This updates new California legislation in anticipation of another season of devastating wildfires. California is in drought once again. Summer has just begun and there has already been record-setting heat. Although California has been spared so far, wildfires are expected to continue to run rampant through California as it continues to heat up and dry out. The anticipated wildfires are expected to bring an influx of for out-of-state insurance adjusters into California to handle the insurance claim volume. It is safe to assume that out of state adjusters will not be up to speed with 2021 changes in California insurance law. As a policyholder advocate, you can add value to any claim by simply staying current on the rapidly changing California Insurance Code and applying it to your claim representation.

This article highlights three important pieces consumer friendly legislation that have been incorporated into the law:

To provide some background, about 15 years ago, then California Insurance Commissioner Steve Poizner hosted a roundtable with many executives at “big box” insurance companies. The purpose was to establish uniform guidelines that would better streamline the claim-handling process. Since the roundtable, the California Department of Insurance has made it a practice to issue a notice reminding all insurers of these voluntary claim-handling procedures following most major wildfires.1 Effective January 1, 2021, Senate Bill 872 made many of these voluntary claim-handling procedures mandatory, in the event of a covered loss relating to a state of emergency:

1. Guaranteed 4-month advance payment of ALE for Total Losses

California Insurance Code § 2061(a)(1) is added to the Insurance Code, to read:

If an insured has made a claim for additional living expenses related to a total loss, an insurer shall, upon request by an insured, render an advance payment of no less than four months of living expenses. Additional payment for additional living expenses shall be payable upon proper proof following the advance period.

This should be demanded immediately from the carrier and the demand should be for, if possible, an agreed fair rental value. Please keep in mind that when wildfires occur, the cost for comparable rental values greatly increases due to the demand.

2. No Requirement for Company-Specific Inventory Form for Contents Claim

California Insurance Code § 2061(a)(2) is added to the Insurance Code, to read:

If an insured has made a claim for contents related to a total loss of a primary residence, an insurer shall not require that the insured use a company-specific inventory form if the insured can provide an inventory using a form that contains substantially the same information. This subdivision does not limit the authority of an insurer to seek additional reasonable information from an insured upon receipt of an inventory form submitted by an insured.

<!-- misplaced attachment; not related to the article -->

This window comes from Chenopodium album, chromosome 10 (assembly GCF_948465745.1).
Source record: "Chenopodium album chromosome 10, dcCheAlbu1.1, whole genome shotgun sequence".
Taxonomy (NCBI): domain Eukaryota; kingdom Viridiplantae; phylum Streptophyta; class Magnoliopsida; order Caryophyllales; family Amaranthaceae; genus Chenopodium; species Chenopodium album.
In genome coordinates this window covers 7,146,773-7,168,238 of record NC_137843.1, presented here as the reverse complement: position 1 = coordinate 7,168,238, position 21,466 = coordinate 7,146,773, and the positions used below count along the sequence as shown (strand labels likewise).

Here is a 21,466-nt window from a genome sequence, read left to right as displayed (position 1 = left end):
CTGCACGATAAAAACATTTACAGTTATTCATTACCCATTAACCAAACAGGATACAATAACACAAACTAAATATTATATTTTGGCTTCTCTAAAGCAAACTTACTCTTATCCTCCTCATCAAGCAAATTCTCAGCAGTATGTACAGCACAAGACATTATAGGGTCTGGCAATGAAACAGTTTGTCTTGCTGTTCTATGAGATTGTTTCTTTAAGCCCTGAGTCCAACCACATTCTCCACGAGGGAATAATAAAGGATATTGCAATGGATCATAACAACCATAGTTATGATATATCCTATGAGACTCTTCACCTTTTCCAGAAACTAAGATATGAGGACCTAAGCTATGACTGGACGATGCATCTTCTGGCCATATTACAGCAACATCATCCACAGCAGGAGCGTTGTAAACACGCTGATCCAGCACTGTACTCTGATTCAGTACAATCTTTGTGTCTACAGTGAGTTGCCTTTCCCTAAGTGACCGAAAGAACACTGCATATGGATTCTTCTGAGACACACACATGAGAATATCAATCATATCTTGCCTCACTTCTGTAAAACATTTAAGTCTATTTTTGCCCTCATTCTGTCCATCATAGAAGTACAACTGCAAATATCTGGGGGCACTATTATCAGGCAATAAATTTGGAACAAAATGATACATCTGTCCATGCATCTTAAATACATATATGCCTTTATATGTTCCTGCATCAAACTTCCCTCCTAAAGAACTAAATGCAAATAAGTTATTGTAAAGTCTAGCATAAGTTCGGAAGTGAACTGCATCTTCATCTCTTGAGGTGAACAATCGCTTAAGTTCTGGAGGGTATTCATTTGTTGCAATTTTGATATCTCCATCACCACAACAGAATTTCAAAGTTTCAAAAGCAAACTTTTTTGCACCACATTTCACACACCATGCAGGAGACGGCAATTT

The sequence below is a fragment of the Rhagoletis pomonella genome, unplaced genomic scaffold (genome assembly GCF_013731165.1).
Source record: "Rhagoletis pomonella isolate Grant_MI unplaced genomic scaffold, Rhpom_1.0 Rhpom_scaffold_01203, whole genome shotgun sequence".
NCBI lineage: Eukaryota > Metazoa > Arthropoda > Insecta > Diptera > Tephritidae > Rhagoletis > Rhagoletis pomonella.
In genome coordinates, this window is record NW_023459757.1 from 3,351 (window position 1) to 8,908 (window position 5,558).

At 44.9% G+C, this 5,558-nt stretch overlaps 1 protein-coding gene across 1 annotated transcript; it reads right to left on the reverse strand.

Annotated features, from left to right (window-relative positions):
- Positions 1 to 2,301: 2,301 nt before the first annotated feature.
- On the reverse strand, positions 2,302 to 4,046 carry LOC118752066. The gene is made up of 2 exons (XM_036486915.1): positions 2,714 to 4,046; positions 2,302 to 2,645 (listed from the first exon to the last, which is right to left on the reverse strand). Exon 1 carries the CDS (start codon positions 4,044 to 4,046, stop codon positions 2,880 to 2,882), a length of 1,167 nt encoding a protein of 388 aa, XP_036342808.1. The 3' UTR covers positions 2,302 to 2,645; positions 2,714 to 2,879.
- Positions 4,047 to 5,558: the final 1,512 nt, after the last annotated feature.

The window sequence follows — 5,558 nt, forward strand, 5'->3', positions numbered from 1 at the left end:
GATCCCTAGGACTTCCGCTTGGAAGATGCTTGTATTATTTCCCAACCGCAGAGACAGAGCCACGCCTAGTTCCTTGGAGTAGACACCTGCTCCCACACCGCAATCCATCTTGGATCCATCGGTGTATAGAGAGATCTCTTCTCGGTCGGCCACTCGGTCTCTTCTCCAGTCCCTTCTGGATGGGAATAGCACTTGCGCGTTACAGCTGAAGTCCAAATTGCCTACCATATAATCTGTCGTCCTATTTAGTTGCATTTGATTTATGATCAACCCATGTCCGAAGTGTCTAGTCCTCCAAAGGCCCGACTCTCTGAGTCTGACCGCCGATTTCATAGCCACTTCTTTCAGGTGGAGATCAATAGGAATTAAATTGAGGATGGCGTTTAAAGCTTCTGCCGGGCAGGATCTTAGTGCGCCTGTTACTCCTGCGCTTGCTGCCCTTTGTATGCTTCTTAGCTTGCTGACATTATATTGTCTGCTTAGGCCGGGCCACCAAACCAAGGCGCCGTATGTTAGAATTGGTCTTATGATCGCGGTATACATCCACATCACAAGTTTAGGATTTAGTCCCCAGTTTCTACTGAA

Carriers’ personal property inventory forms are often deliberately difficult to navigate. Unnecessary information is requested, and labor-intensive information is requested. When you adjust a contents claim you should use your own forms. Just be sure it contains all the pertinent information to identify the property as specifically as possible, the age and condition of the property and the cost to replace.

3. Groupings of Categories of Personal Property Must be Accepted

California Insurance Code § 2061(a)(3) is added to the Insurance Code, to read:

If an insured has made a claim for contents related to a total loss of a primary residence, an insurer shall accept an inventory that includes groupings of categories of personal property, including clothing, shoes, books, food items, CDs, DVDs, or other categories of items for which it would be impractical to separately list each individual item claimed.

You no longer have to give individual information as to items. For example, previously, if there were multiple hardcover books that were claimed, you would have to list each individual book by title. Now, you can just create a line item for “20 hardcover books.” For clothing, you can submit a claim “ten men’s dress shirts.” Please keep in mind that despite the grouping of items, your descriptions should be specific enough to provide value to each item in the grouping.

4. 60-day Policy Premium Grace Period

California Insurance Code § 2062 is added to the Insurance Code, to read:

2062. In the event of a state of emergency, as defined in Section 8558 of the Government Code, an insurer shall offer a 60-day grace period for payment of premiums for residential property insurance policies covering a property located within the affected area defined in the state of emergency for a period of 60 days after the emergency. This section does not require any change to insurer billing practices regarding billing, automatic payment, or cancellation for nonpayment if the insurer reinstates, without a lapse in coverage or late fees, any policy subject to this section that was canceled for nonpayment of premiums, if requested by the insured and upon reasonably timely payment of all premiums due.

Although this may not help increase the amount of the claim, being aware of this new statue and assisting insureds with grace periods will help develop strong client relationships and demonstrate professionalism with both the carrier and your clients.

Beyond codifying the previously voluntary claim-handling procedures, SB 872 also provided overlapping language with AB 3012. Most notably, both bills prohibit the land value deduction and provide for additional two-week extensions of ALE for good cause following an order of civil authority. These updates are discussed in more detail in 2021 California Legislative Update: Assembly Bill 3012.
1 See “Expedited Claims Handling & Billing Grace Period Procedures for California Policyholders due to Wildfire” (August 26, 2020).